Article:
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Britain's Prime Minister David Cameron (R), speaks as his Canadian counterpart Stephen Harper, listens during a news conference in the garden of number 10 Downing Street in London June 3, 2010. (TOBY MELVILLE/TOBY MELVILLE/REUTERS)
Britain's Prime Minister David Cameron (R), speaks as his Canadian counterpart Stephen Harper, listens during a news conference in the garden of number 10 Downing Street in London June 3, 2010. (TOBY MELVILLE/TOBY MELVILLE/REUTERS)

Harper signals G20 battle over bank levy Add to ...

Stephen Harper is preparing to do battle at the upcoming Toronto summit as the new British Prime Minister, David Cameron, signalled today that he is coming to Canada to fight for a G20-wide bank levy.

And Prime Minister Harper acknowledged the bank levy issue will provoke a "lively debate" at the summit that is to take place later this month in Toronto.

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Mr. Harper and Mr. Cameron do not agree on the measure. But the Prime Minister has been lobbying hard for against such a tax; he took his lobby to 10 Downing St today and will take it to Paris Friday.

British Prime Minister Cameron was not convinced, however.

At a press conference Thursday after his first meeting with Mr. Harper as the new British Prime Minister, Mr. Cameron said that his government would like "to secure the maximum amount of agreement on this proposal" for a bank levy.

The press conference was held in the garden of 10 Downing St. marking the first time Mr. Cameron has held a press conference with a foreign leader there; he just moved into the prime minister's residence last Thursday.

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"The experience in Canada is different and I am not surprised that they take a slightly different view," said Mr. Cameron. "But that's the clear view we take and we'll be arguing for that in the G20 and we think many other countries will want to take a similar approach."

If that fails, however, his government will go ahead with a tax anyway. The public wants it after the banks were bailed out by taxpayers as a result of the economic downturn.

Britain, the United States, Germany and France are supportive of a levy.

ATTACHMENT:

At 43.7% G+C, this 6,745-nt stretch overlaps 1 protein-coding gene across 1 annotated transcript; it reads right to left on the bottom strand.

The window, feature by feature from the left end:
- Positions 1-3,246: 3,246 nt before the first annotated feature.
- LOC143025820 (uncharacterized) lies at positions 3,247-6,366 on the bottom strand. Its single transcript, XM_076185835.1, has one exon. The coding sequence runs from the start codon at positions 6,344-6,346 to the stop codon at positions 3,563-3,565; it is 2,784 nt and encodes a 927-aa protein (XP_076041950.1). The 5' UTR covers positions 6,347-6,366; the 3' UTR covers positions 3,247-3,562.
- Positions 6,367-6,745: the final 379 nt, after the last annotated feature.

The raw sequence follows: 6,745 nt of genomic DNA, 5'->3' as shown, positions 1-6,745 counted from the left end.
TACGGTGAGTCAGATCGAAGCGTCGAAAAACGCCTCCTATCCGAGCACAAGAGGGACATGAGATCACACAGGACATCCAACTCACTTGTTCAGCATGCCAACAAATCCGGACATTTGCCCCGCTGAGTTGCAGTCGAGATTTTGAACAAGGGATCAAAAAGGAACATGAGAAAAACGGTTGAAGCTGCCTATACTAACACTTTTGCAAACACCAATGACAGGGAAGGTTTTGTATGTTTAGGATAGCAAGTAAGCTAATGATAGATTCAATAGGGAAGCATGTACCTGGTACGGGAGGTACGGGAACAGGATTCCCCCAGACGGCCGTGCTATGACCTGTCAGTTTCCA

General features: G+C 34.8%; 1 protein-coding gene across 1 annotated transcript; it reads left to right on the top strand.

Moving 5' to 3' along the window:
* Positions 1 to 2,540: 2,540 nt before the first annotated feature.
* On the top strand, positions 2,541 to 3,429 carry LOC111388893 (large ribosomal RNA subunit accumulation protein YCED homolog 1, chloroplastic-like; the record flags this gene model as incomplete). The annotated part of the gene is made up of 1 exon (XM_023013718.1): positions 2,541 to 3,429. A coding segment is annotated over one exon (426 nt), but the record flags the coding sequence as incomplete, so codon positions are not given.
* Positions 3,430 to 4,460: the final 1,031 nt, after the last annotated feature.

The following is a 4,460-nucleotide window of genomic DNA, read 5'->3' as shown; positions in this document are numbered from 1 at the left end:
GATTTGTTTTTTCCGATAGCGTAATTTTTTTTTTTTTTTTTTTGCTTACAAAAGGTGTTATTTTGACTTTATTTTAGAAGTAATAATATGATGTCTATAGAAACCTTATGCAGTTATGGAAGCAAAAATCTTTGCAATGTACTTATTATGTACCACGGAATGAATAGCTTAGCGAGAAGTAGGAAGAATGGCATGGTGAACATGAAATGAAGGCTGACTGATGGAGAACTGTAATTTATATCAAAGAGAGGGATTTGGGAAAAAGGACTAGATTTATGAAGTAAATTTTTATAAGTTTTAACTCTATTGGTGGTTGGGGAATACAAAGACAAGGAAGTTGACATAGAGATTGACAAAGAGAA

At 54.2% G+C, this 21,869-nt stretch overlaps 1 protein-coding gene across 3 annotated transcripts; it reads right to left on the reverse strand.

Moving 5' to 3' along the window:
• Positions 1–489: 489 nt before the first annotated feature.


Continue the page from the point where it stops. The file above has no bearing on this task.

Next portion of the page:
"We are trying to deal here with a problem that relates, yes, to the fact that we had to bail out our banks in the UK but a deeper problem which is that effectively some of these large institutions have an implicit guarantee that they will always be saved," said Mr. Cameron. "And in return for that implicit guarantee it does seem to me that there is a logic in saying that there is a charge they should pay in respect to that."

Other countries, such as India, Brazil, Russia and China - countries that along with Canada did not have to bail out the banks - support Mr. Harper.

"As David said the experience of the United Kingdom and Canada are completely different," Mr. Harper told reporters. "We did not have a taxpayer bailout of our financial system, of our banks during this crisis.

"… Obviously given that we did not have to do that in Canada because we had a stronger system of regulation, obviously, I think that's the way to address the situation."

Although the focus of their meetings today was on the G8 and G20, their thoughts were also on yesterday's horrific shootings in a market town north of London that left 12 dead. One man, who was a licensed firearm holder, believed to be the shooter is also dead.

Asked by British reporters about improving gun control laws, Mr. Cameron said that Britain has among the toughest gun control legislation anywhere in the world.

"We shouldn't make any knee jerk reaction to think there is some instant legislative or regulatory answer," he said. "But you can't legislate to stop a switch flicking in someone's head and for this dreadful sort of action to take place."

For his part, Mr. Harper said that

Canada has its "own series of strict laws."

He also said that today is not a day for "policy discussion."

"Today is just a day to give our thoughts and prayers to those who are the victims and particularly to those who we hope will recover from this particular incident," he said.

Follow on Twitter: @janetaber1

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